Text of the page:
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Patterns of floodplain sediment deposition along the regulated lower Roanoke River, North Carolina: annual, decadal, centennial scales

January 15, 2015

The lower Roanoke River on the Coastal Plain of North Carolina is not embayed and maintains a floodplain that is among the largest on the mid-Atlantic Coast. This floodplain has been impacted by substantial aggradation in response to upstream colonial and post-colonial agriculture between the mid-eighteenth and mid-nineteenth centuries. Additionally, since the mid-twentieth century stream flow has been regulated by a series of high dams. We used artificial markers (clay pads), tree-ring (dendrogeomorphic) techniques, and pollen analyses to document sedimentation rates/amounts over short-, intermediate-, and long-term temporal scales, respectively. These analyses occurred along 58 transects at 378 stations throughout the lower river floodplain from near the Fall Line to the Albemarle Sound. Present sediment deposition rates ranged from 0.5 to 3.4 mm/y and 0.3 to 5.9 mm/y from clay pad and dendrogeomorphic analyses, respectively. Deposition rates systematically increased from upstream (high banks and floodplain) to downstream (low banks) reaches, except the lowest reaches. Conversely, legacy sediment deposition (A.D. 1725 to 1850) ranged from 5 to about 40 mm/y, downstream to upstream, respectively, and is apparently responsible for high banks upstream and large/wide levees along some of the middle stream reaches. Dam operations have selectively reduced levee deposition while facilitating continued backswamp deposition. A GIS-based model predicts 453,000 Mg of sediment is trapped annually on the floodplain and that little watershed-derived sediment reaches the Albemarle Sound. Nearly all sediment in transport and deposited is derived from the channel bed and banks. Legacy deposits (sources) and regulated discharges affect most aspects of present fluvial sedimentation dynamics. The lower river reflects complex relaxation conditions following both major human alterations, yet continues to provide the ecosystem service of sediment trapping.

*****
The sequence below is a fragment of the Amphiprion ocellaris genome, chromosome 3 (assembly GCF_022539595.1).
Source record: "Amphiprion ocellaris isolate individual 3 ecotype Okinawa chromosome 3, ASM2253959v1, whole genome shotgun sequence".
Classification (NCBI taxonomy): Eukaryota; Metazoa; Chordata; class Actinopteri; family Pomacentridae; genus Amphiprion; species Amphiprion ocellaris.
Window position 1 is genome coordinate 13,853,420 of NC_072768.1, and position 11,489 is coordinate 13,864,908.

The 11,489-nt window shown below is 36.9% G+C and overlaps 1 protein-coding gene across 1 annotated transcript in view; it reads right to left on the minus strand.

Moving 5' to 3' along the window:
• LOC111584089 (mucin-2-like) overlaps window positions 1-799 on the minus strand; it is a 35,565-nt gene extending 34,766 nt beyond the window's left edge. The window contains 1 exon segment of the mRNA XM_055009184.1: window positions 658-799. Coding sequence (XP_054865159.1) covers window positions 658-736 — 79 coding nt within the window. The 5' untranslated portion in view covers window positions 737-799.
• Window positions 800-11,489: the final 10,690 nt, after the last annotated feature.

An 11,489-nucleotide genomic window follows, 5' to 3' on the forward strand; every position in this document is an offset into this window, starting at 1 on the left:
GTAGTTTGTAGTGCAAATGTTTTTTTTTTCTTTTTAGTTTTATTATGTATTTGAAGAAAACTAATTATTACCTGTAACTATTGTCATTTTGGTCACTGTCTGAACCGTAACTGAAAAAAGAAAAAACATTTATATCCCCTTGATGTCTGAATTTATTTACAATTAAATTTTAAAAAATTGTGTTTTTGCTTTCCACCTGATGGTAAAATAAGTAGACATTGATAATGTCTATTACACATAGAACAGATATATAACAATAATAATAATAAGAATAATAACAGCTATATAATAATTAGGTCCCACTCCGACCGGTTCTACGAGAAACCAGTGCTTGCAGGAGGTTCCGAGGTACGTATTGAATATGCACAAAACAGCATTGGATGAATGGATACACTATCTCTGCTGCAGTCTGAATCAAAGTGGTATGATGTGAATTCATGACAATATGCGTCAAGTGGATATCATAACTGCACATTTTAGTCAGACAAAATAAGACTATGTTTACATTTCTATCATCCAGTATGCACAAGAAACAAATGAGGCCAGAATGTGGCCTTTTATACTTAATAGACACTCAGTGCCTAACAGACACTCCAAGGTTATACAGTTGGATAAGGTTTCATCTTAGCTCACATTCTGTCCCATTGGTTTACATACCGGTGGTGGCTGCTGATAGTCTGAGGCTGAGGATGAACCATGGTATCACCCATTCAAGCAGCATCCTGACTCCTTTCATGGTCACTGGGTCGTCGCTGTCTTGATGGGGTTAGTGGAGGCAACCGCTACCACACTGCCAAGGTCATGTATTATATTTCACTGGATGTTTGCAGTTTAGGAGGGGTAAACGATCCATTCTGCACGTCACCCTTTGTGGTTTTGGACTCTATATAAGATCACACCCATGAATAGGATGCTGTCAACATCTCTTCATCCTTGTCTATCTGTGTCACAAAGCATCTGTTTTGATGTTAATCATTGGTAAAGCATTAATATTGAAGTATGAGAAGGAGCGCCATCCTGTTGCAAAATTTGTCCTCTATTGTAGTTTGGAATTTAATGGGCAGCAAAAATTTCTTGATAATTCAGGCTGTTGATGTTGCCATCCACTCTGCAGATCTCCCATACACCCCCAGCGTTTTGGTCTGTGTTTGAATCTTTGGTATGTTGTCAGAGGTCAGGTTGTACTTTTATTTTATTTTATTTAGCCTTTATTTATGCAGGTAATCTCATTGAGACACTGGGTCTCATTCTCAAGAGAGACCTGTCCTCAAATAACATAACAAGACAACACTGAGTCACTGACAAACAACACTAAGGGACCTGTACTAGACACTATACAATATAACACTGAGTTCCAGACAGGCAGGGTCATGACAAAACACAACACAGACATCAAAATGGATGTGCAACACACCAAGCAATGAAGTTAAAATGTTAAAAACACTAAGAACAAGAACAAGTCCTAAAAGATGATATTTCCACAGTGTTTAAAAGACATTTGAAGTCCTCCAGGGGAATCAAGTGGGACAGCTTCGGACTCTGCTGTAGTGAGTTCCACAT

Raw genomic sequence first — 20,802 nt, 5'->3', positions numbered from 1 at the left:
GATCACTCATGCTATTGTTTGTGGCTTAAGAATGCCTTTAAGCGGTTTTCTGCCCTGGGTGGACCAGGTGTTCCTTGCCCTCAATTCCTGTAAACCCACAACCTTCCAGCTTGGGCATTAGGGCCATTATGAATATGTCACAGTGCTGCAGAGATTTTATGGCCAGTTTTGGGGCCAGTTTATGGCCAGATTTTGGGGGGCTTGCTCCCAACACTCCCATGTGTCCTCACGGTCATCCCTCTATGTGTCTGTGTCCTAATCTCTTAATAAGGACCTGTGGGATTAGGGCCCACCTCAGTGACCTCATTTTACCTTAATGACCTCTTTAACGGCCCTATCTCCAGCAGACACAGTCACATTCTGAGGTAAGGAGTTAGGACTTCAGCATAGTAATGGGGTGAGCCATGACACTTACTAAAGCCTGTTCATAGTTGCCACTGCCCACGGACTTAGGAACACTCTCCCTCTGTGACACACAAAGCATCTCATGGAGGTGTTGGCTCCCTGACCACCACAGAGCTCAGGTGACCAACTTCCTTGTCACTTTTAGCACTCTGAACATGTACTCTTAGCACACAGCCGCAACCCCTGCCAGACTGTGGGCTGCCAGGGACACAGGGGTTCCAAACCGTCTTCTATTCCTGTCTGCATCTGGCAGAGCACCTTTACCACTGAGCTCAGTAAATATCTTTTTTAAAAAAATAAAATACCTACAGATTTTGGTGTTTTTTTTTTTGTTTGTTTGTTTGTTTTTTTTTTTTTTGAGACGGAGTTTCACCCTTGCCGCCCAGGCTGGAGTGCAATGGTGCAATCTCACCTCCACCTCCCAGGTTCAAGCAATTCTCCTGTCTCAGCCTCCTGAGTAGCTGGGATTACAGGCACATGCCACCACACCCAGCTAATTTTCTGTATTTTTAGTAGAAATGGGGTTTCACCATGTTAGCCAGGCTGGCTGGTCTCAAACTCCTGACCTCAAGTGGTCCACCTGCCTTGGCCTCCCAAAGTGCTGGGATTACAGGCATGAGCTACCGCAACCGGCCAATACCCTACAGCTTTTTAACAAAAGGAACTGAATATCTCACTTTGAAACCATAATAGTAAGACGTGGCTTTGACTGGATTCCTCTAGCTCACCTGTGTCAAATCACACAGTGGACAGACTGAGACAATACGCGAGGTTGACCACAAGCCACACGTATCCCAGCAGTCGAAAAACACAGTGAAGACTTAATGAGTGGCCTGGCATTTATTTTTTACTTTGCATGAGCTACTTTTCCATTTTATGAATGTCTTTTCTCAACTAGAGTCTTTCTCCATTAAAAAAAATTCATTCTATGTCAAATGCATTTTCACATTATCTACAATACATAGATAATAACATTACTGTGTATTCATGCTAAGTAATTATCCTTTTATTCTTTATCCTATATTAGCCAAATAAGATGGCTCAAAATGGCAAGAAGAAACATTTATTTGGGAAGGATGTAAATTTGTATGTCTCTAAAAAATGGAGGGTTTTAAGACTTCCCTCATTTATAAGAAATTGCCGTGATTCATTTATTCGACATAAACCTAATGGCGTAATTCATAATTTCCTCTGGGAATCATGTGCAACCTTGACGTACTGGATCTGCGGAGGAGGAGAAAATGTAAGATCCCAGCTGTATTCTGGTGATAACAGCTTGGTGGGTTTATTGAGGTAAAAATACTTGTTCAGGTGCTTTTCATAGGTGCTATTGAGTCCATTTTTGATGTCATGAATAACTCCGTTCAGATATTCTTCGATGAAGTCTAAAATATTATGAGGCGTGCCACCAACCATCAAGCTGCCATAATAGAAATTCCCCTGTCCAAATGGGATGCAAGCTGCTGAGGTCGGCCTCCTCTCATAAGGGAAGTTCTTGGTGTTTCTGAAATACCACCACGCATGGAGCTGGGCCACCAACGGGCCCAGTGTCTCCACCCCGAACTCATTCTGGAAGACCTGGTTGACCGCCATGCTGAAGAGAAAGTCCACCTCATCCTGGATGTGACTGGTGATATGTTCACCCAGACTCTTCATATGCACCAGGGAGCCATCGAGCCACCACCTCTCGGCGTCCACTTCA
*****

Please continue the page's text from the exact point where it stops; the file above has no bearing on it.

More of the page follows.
Citation Information

Publication Year 2015
Title Patterns of floodplain sediment deposition along the regulated lower Roanoke River, North Carolina: annual, decadal, centennial scales
DOI 10.1016/j.geomorph.2014.10.023
Authors Cliff R. Hupp, Edward R. Schenk, Daniel Kroes, Debra A. Willard, Phil A. Townsend, Robert K. Peet
Publication Type Article
Publication Subtype Journal Article
Series Title Geomorphology
Series Number
Index ID 70138204
Record Source USGS Publications Warehouse
USGS Organization National Research Program - Eastern Branch